Interview: Deftones guitarist Stef Carpenter (Part One)
This month Sacramento slayers Deftones released their long-awaited sixth studio album 'Diamond Eyes'. In this three-part interview we caught up with guitarist Stef Carpenter to get the lowdown on their heavy-ass new album.
The recording of Deftones' latest album, 'Diamond Eyes', was plagued with catastrophe. The follow-up to '06's musically-challenged 'Saturday Night Wrist', initially called 'Eros', was shelved following a car crash that left bass player Chi Cheng in a coma from which he is yet to wake. The difficult decision to start from scratch with a new bass player evidently empowered the band and inspired them to produce one of the year's finest metal albums so far. We met with Stef Carpenter in London last week, before a sold-out, one-off gig to find out more about the album, his new eight-string ESP and his relationship with frontman/guitarist Chino Moreno.
When did the writing for 'Diamond Eyes' begin?
"I believe we started in the first or second week of March '09, then we were in the studio at the end of May. It all happened really fast. We were out of the studio in July. For the 'Eros' sessions we did all that in '08. We started writing at the end of 2007, in October. We then made some improvement on our studio in Sacramento before recording in '08."
How do you tend to write? Do you sit with an acoustic?
"I literally never play acoustic guitars. I own one but I never play it. It's organic when we write. It could be any one, two, three of us jamming on some idea and then everybody jumps on it. The 'Diamond Eyes' process was different as we were with producer Nick Raskulinecz and he brought everyone together. It was really fun. [Former Deftones producer] Terry Date is really awesome. He trusts that we're capable musicians and that we can get everything done, but left to our own accord we get distracted. That's our worst problem. Terry has dealt with that for years. His whole take on it was, 'Fine by me, guys. If you wanna waste your money then go ahead'."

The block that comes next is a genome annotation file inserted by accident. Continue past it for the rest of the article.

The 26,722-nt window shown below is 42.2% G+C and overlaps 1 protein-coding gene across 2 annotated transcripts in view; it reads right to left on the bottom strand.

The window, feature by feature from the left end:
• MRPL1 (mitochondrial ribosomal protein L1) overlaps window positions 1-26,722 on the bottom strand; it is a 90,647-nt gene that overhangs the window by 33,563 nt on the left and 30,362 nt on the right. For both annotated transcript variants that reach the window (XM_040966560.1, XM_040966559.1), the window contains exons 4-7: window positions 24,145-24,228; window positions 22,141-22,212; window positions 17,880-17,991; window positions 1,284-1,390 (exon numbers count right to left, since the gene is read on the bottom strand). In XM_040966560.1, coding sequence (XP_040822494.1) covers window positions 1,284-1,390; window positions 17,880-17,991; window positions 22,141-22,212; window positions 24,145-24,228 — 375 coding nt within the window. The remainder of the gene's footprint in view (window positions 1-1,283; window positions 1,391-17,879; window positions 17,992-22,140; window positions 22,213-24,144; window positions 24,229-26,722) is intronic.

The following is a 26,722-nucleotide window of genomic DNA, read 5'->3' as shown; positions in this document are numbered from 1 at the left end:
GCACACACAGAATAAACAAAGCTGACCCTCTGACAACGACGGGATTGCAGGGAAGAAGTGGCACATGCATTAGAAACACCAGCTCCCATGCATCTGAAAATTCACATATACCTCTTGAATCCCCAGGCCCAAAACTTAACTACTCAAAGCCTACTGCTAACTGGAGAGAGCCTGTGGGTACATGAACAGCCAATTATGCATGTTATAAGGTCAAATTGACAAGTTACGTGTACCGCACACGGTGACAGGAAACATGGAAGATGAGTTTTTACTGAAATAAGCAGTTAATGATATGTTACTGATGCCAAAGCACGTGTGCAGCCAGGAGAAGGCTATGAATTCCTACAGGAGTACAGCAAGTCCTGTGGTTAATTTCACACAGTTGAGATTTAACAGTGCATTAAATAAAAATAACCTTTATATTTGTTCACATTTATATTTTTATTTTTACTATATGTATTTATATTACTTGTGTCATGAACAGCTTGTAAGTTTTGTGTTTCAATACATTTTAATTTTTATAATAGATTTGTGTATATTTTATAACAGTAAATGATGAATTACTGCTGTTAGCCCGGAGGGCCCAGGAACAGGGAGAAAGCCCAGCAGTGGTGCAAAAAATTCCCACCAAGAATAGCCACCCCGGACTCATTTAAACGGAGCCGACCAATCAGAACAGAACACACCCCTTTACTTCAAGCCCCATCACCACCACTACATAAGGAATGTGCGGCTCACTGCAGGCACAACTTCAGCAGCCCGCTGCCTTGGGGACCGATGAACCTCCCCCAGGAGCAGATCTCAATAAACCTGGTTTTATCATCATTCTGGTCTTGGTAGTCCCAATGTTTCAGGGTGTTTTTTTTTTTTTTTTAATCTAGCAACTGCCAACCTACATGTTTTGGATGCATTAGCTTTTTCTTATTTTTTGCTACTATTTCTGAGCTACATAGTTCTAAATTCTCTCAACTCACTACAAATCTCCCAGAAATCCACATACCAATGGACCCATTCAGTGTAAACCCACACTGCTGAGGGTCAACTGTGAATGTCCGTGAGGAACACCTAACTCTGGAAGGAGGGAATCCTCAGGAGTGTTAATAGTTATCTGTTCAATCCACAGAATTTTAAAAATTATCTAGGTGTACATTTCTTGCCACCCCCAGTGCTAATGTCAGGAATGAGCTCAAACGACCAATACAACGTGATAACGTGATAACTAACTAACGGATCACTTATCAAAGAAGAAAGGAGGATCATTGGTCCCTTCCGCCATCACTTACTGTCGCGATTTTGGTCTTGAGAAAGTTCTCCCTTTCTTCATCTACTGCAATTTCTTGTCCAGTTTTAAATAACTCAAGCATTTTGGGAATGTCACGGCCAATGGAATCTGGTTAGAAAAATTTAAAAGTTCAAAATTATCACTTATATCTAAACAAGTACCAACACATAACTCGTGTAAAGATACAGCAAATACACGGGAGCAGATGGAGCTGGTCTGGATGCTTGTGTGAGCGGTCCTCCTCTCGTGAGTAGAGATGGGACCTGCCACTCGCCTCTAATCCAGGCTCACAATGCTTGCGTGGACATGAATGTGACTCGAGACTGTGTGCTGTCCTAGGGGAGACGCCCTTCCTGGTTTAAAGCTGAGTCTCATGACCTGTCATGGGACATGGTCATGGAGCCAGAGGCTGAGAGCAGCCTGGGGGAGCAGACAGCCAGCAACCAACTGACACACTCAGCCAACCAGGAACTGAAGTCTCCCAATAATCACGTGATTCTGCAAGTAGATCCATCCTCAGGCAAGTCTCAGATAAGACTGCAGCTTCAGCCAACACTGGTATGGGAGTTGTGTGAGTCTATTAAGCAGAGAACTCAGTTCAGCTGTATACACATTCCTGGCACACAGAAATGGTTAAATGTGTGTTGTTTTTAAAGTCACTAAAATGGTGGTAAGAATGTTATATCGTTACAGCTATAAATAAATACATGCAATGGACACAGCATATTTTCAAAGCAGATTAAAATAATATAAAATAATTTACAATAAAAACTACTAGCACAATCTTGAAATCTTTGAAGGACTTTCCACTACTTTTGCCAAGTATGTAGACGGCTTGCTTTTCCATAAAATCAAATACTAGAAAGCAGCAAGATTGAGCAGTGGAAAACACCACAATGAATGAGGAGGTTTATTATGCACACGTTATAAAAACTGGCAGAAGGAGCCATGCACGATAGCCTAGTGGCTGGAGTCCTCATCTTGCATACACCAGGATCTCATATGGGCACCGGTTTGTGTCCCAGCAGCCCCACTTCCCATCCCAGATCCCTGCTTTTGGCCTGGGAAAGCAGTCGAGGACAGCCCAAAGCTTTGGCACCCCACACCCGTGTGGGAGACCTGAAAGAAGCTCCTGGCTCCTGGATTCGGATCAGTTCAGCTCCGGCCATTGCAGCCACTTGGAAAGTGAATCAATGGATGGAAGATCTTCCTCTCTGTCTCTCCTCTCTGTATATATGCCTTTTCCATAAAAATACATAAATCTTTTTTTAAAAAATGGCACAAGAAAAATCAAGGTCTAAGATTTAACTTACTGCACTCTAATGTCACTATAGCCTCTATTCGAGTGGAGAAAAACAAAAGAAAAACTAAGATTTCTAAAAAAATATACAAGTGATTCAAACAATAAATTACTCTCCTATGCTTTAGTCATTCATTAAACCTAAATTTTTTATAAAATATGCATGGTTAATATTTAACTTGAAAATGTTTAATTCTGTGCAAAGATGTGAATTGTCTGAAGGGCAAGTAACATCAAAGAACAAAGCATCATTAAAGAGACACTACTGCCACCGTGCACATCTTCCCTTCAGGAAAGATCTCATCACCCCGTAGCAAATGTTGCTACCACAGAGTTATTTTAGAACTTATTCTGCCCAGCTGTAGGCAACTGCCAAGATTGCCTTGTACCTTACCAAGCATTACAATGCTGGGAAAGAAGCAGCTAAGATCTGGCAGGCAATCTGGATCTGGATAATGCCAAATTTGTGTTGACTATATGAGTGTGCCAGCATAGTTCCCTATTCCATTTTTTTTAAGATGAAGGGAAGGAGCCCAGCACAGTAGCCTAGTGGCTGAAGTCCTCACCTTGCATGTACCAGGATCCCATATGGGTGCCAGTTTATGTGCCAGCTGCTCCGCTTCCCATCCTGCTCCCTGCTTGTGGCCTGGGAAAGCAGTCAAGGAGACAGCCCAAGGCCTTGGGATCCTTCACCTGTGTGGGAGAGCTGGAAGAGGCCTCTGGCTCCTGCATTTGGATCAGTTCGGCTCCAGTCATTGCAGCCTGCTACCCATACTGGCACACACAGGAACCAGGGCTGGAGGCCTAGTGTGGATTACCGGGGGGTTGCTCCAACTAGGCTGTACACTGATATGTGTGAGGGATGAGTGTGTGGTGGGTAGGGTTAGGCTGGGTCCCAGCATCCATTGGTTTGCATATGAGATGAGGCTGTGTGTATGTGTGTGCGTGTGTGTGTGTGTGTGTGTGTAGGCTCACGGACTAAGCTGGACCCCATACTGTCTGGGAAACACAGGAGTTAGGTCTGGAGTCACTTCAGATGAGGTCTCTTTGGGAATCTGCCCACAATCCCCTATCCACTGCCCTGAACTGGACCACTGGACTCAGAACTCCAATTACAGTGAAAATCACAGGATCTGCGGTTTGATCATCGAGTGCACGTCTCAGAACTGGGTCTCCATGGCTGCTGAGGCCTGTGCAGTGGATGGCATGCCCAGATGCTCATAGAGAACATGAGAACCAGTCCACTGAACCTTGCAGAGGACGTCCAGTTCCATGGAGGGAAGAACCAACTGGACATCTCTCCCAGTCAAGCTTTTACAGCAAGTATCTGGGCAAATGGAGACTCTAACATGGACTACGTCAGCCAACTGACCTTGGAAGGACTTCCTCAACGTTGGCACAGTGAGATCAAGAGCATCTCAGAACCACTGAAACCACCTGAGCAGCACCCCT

Do you ever write on your own?
"I jokingly say, 'If I'm holding the guitar I can write a song'. It's not rocket science to me, it's just playing the guitar. I don't remotely consider it a gift. My mentality, especially in modern times, is that you're capable of doing anything you want to do physically as long as you're willing to do whatever it takes to achieve it. When I first started playing guitar I had no clue how to grasp it. The first thing I learned was the basic powerchord, the root and a 5th. That's rock 'n' roll, that and the barre chord. I don't need anything outside of that. They are the basic tools for rock 'n' roll."